Gary Ackerman's phony bluster: He and Congress pals deserve blame; his own district hard hit by Bernie Madoff

Gary Ackerman's phony bluster: He and Congress pals deserve blame; his own district hard hit by Bernie Madoff

It's time to stop pinning the "news" tag on Gary Ackerman's angry outburst at the SEC yesterday for not stopping Bernie Madoff.

Perhaps the most entertaining part of the House hearing, yes. But while the New York Democrat yelled at the SEC, whistleblower Harry Markopolos spoke more softly but cut deeper the day before.

Ackerman's five minutes of fame passed the audio-visual test, but not the smell test.

The SEC deserves harsh criticism. But when it comes to the Madoff scandal — and the role of the SEC in trying to control Wall Street's conniving bankers — Congress stinks it up too by consistently undermining the SEC.

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More on that in a minute, but first, more on Ackerman:

There are 14,000 brokerage accounts that make up the latest list of Madoff's victims — "Swindler's List," as L.A.'s Jewish Journal and others call it — and 2,000 of them are Long Island-based, Newsday reports. That's one in seven, and the largest cluster of Long Island suckers — 600 of them — is in Great Neck. And Great Neck is one of the most influential towns in Ackerman's Congressional district, which stretches along Long Island Sound's "Gold Coast" of rich people. Nassau County itself is the nation's 10th-richest county.

Yesterday, I pointed out Ackerman's standing as an ardent loyalist of the Jewish lobby AIPAC loyalist (and a past recipient of campaign money from Madoff). And Madoff, as we well know, leaned heavily on his own Jewishness.

Philip Weiss (the former Observer columnist who got hounded out of there because he dared to write provocatively about Israel) noted that in December 2008 in "Madoff and the Israel lobby." Weiss quoted one of his readers as remarking that "the Madoff event may be the greatest example of intelligent people being blinded by ethnocentrism I've ever seen."

It's no wonder that Ackerman was so pissed off at the SEC. He couldn't blame Madoff's wealthy victims, who, after all, are his constituents. He may not have known that Madoff himself was a monumental goniff, but he and other Jewish Democrats knew very well who the prominent party fundraiser was. No-brainer that Ackerman put on a good TV show; no brains if you think it's consequential news.

Instead of looking at the cameras, Ackerman should be looking in the mirror, notes Seeking Alpha, the largest stock-market blog (and hailed in 2007 by Time as one of the top 50 websites).

The New York-based outlet aimed at investors puts the blame where much of it should be. In "Congress Should Look in the Mirror Before Attacking the SEC," GT McDuffy notes:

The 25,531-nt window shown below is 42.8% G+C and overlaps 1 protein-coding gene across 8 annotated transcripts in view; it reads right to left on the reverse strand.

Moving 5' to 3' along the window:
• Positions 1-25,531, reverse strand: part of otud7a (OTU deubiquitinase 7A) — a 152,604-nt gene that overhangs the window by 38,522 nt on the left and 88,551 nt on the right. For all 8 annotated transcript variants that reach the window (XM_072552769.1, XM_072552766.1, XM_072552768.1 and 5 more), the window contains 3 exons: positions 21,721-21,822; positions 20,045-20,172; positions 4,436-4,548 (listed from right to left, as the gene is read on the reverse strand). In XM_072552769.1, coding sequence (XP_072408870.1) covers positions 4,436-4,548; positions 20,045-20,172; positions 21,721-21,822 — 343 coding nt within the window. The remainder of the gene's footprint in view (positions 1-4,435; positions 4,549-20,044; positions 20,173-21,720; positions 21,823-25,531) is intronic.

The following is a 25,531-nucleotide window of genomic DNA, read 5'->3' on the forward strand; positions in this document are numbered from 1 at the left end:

It's far too easy to blame the SEC for the Bernie Madoff fiasco — or anything else. In fact, it's way too convenient. And, Rep. Gary Ackerman (D-N.Y.) yesterday blaming the SEC for undermining the confidence Americans have in the financial markets is outrageous.

Mr. Ackerman, how dare you.

It is the SEC's job to investigate and enforce — yet they do so under, and within, the laws and regulations set forth by Congress. Period.

McDuffy is just getting warmed up. And I'm going to include a lengthy excerpt. Just as James Lieber's must-read "Up in Smoke: What Cooked the World's Economy?" in my own paper probed and poked at Wall Street's machinations, McDuffy jabs at Congress for its role in the fiasco.

The differing perspectives of the two pieces sketch a good portrait of the Wall Street crime scene. Ackerman's incredulity was phony, as McDuffy's credible screed points out. Hence, this long excerpt from McDuffy:

It is Congress that has allowed generations of Wall Street executives and lobbyists to operate, unchecked, within a culture of greed and arrogance — arrogance that allowed the monolithic investment firms to gamble with the taxpayers' money and lose billions due to incompetent trading and reckless investment decisions- only to then have these same firms come running back to the same taxpayers to be bailed out — and using their insider proxies on the Hill to do so.

It is Congress that, to this day, has never provided the SEC with sufficient funding and manpower to be able to effectively investigate and enforce the markets.

It is Congress that set up the rules for the mortgage market — and let their own mortgage children, Fannie Mae and Freddie Mac, wield havoc within the mortgage industry right under their noses.

It is Congress that let hedge funds run wild, manipulating every market on the planet. And continue to do so.

It is Congress that failed to regulate the un-Godly dark world of the derivatives market.

It is Congress that seems to only tackle any or all of the above once it becomes politically-correct to placate their tax-paying constituents — and only seems to even begin making a legitimate attempt at it — if there is a "TV-op" attached in the process.

And, it is Congress which loves to grand-stand on national television before taxpayers and levy blame on everyone but themselves for what is wrong.

You don't have to be Jewish to understand where much of the blame for the Madoff scandal and other Wall Street shenanigans should be levied.

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